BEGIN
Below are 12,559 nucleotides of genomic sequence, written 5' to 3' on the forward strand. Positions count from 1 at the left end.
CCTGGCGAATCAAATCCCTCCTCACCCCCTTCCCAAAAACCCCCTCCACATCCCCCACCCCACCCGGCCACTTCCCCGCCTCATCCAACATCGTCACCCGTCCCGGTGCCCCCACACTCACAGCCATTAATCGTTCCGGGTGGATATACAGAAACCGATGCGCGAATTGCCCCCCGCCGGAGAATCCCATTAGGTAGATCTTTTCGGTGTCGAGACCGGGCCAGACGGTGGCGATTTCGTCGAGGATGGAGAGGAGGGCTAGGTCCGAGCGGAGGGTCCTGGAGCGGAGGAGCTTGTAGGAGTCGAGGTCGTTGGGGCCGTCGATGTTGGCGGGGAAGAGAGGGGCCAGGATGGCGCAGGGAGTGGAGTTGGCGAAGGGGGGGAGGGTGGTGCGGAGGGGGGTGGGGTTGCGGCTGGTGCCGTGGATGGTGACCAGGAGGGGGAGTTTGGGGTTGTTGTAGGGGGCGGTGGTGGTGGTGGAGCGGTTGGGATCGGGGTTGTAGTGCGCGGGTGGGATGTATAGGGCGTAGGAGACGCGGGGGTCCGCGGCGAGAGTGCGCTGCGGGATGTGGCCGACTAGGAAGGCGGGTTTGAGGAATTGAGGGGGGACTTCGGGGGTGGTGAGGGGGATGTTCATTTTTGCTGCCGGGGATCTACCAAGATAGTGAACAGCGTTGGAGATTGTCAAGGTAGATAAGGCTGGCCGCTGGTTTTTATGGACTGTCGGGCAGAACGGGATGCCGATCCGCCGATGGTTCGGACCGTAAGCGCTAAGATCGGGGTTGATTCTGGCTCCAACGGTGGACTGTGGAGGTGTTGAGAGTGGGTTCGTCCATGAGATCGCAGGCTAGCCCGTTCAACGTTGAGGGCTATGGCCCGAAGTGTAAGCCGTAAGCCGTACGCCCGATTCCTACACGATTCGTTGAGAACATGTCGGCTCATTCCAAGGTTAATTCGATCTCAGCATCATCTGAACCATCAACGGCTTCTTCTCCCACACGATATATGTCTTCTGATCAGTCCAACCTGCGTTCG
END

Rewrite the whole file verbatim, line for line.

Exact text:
Below are 12,559 nucleotides of genomic sequence, written 5' to 3' on the forward strand. Positions count from 1 at the left end.
CCTGGCGAATCAAATCCCTCCTCACCCCCTTCCCAAAAACCCCCTCCACATCCCCCACCCCACCCGGCCACTTCCCCGCCTCATCCAACATCGTCACCCGTCCCGGTGCCCCCACACTCACAGCCATTAATCGTTCCGGGTGGATATACAGAAACCGATGCGCGAATTGCCCCCCGCCGGAGAATCCCATTAGGTAGATCTTTTCGGTGTCGAGACCGGGCCAGACGGTGGCGATTTCGTCGAGGATGGAGAGGAGGGCTAGGTCCGAGCGGAGGGTCCTGGAGCGGAGGAGCTTGTAGGAGTCGAGGTCGTTGGGGCCGTCGATGTTGGCGGGGAAGAGAGGGGCCAGGATGGCGCAGGGAGTGGAGTTGGCGAAGGGGGGGAGGGTGGTGCGGAGGGGGGTGGGGTTGCGGCTGGTGCCGTGGATGGTGACCAGGAGGGGGAGTTTGGGGTTGTTGTAGGGGGCGGTGGTGGTGGTGGAGCGGTTGGGATCGGGGTTGTAGTGCGCGGGTGGGATGTATAGGGCGTAGGAGACGCGGGGGTCCGCGGCGAGAGTGCGCTGCGGGATGTGGCCGACTAGGAAGGCGGGTTTGAGGAATTGAGGGGGGACTTCGGGGGTGGTGAGGGGGATGTTCATTTTTGCTGCCGGGGATCTACCAAGATAGTGAACAGCGTTGGAGATTGTCAAGGTAGATAAGGCTGGCCGCTGGTTTTTATGGACTGTCGGGCAGAACGGGATGCCGATCCGCCGATGGTTCGGACCGTAAGCGCTAAGATCGGGGTTGATTCTGGCTCCAACGGTGGACTGTGGAGGTGTTGAGAGTGGGTTCGTCCATGAGATCGCAGGCTAGCCCGTTCAACGTTGAGGGCTATGGCCCGAAGTGTAAGCCGTAAGCCGTACGCCCGATTCCTACACGATTCGTTGAGAACATGTCGGCTCATTCCAAGGTTAATTCGATCTCAGCATCATCTGAACCATCAACGGCTTCTTCTCCCACACGATATATGTCTTCTGATCAGTCCAACCTGCGTTCG